Article published in the Huffington Post

People With Disabilities Should Be Able To Go Wherever They Want

This past weekend I was chatting with my wife Amanda who was heading out to shop for maternity clothes with our daughter Emma who is expecting. Afterwards they planned to grab coffee and go for a walk through a park. It’s the type of conversation most people don’t think twice about. Unless, of course, you have a reason to.

For someone who has a mobility challenge, vision or hearing loss, or uses an assistive device to get around, daily decisions are not so carefree. Stores and shops need to be researched ahead of time to make sure they are accessible. Aspects of daily life that most take for granted can be riddled with accessibility challenges. Suddenly the search for the perfect outfit, grabbing a coffee or a walk in a park aren’t so simple.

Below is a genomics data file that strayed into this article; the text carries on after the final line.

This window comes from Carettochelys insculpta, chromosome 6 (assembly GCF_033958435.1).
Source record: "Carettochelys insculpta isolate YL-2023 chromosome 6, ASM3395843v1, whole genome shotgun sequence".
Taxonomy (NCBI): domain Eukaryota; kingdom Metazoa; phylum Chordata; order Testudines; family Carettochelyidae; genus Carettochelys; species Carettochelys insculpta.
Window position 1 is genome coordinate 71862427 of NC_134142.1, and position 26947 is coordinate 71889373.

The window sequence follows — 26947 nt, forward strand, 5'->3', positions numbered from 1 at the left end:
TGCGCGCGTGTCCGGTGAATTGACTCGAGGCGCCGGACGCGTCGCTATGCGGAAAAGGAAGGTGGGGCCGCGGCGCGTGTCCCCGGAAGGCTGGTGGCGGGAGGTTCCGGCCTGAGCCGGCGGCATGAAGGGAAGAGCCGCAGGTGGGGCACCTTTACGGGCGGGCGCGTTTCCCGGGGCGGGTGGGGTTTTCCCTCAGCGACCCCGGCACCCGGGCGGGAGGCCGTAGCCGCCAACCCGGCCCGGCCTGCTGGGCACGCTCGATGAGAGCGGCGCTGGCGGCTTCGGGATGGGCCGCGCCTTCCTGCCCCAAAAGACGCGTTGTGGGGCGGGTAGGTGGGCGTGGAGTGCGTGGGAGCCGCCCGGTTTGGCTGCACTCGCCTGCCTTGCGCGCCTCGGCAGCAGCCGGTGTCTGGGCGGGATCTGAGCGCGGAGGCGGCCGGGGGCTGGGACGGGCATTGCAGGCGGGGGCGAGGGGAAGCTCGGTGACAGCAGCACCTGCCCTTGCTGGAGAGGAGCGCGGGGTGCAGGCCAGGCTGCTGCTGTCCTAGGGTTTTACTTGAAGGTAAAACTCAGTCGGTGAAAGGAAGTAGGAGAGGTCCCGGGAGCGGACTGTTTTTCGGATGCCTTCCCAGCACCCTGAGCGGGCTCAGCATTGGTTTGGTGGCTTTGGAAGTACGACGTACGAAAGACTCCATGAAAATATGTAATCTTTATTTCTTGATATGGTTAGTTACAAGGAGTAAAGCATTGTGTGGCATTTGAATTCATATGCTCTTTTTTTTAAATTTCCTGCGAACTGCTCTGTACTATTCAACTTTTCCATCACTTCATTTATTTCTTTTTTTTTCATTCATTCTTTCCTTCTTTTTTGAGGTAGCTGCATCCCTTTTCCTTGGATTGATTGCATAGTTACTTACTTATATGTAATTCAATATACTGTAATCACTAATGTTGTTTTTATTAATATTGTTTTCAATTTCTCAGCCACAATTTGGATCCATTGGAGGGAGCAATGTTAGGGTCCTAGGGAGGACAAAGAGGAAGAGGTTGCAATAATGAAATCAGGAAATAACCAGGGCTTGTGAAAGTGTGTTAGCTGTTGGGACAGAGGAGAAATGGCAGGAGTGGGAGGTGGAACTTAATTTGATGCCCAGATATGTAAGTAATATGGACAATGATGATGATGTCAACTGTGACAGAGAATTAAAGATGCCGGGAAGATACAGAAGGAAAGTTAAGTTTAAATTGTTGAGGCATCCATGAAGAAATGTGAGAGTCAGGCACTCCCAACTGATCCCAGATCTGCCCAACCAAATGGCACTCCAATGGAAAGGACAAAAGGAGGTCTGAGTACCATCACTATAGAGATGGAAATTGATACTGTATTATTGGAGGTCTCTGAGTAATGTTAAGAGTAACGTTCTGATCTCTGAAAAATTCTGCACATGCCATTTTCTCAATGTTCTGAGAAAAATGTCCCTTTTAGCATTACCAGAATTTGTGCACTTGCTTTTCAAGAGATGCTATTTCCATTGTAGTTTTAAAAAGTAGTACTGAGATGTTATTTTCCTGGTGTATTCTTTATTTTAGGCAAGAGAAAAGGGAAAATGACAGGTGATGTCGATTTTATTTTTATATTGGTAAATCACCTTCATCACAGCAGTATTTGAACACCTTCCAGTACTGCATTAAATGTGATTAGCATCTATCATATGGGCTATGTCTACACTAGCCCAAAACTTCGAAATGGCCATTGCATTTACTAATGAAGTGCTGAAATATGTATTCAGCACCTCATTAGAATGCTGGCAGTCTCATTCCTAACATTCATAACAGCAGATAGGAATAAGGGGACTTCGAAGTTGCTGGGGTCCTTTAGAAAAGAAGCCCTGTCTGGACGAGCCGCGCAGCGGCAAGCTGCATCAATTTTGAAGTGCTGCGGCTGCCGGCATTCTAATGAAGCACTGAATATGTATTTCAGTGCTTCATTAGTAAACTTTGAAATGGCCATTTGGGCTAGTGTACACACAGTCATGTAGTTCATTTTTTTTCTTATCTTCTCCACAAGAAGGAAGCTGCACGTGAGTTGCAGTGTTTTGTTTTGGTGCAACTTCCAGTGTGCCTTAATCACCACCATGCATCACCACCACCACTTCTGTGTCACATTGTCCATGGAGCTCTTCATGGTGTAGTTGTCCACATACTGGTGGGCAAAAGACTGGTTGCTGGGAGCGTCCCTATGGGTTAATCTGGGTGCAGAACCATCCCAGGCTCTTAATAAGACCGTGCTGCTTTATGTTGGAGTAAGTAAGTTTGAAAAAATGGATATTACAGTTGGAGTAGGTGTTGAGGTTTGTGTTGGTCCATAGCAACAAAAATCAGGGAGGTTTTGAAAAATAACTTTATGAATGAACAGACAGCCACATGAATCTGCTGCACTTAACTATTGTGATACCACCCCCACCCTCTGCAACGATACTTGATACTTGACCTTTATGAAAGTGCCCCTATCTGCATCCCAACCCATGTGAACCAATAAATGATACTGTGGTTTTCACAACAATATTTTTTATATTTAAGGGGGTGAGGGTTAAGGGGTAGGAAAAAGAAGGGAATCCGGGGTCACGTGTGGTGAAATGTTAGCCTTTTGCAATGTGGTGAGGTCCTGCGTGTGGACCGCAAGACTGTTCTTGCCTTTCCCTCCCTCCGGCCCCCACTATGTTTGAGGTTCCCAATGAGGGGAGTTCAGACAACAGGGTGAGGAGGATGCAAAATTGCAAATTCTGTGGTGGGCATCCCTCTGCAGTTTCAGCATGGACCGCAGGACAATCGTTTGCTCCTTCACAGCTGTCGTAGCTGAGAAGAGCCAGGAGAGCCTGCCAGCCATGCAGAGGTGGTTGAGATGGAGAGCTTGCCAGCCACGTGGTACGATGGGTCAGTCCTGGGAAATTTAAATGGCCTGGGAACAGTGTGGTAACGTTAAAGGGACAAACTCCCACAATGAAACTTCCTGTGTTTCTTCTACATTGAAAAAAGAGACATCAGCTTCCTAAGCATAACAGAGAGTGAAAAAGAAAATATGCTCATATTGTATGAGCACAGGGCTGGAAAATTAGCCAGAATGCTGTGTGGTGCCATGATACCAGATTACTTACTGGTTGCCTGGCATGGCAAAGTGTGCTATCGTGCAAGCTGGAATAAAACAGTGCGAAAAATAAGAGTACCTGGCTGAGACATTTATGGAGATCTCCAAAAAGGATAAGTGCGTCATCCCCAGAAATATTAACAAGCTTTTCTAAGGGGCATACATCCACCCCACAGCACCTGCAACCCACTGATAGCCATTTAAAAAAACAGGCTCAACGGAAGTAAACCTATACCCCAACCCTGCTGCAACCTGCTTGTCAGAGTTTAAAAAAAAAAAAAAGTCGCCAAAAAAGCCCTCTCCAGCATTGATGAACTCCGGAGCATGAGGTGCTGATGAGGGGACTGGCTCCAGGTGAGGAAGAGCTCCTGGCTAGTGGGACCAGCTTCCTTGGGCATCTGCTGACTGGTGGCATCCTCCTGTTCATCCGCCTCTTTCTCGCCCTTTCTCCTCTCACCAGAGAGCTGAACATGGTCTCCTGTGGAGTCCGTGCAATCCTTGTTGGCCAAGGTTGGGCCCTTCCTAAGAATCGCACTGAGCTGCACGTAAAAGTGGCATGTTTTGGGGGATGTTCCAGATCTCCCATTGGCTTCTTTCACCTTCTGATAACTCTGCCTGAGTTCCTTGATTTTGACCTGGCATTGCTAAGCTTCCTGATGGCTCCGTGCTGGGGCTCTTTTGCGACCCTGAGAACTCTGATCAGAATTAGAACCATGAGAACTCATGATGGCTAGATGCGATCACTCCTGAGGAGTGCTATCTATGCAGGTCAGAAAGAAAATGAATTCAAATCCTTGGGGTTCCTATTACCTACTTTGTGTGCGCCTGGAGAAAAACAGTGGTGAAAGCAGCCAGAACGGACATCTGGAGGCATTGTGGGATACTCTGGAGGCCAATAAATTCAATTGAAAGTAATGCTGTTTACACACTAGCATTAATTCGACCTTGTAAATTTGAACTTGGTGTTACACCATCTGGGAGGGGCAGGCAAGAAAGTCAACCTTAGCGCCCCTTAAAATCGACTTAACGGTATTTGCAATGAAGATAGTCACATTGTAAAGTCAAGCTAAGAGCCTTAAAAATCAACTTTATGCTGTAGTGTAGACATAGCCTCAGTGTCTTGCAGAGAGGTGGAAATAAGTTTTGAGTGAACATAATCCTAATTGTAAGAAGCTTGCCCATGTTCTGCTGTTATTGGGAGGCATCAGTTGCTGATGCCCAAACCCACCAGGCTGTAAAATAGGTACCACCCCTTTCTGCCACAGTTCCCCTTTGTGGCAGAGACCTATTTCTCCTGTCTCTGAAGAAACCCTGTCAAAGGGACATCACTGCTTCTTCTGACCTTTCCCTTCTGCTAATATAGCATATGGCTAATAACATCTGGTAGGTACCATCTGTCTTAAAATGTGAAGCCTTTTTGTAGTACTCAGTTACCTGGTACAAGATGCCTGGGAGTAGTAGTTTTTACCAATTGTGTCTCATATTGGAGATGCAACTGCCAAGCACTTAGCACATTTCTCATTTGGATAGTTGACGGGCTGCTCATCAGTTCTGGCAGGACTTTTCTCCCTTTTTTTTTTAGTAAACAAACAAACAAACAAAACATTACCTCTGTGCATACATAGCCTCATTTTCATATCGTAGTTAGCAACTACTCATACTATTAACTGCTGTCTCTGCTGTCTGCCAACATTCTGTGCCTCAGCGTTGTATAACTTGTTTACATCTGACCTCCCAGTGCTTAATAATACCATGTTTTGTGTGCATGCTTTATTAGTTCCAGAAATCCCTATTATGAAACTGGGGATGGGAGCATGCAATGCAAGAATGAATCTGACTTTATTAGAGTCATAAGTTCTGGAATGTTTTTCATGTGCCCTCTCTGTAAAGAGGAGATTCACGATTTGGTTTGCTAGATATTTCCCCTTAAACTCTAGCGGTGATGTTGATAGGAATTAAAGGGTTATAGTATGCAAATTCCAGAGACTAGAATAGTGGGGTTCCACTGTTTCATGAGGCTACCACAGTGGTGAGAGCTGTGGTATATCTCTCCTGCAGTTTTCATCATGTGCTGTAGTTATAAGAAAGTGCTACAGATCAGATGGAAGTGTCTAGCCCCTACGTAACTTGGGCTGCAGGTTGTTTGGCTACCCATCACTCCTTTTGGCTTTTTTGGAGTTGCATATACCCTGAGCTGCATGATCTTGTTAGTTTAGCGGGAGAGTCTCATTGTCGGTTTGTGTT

In Canada and around the world, people with disabilities are still limited by physical barriers in the built environment — and there is urgent need for change. Today, there are more than four million Canadians with some form of disability, and according to Statistics Canada, that number is set to spike to nine million by 2036 — that means one in five Canadians will face accessibility challenges in their every day lives.

That’s why the Rick Hansen Foundation is launching a new national campaign called #Access4All that is aiming to shine a light on this issue and promote universal accessibility in Canada.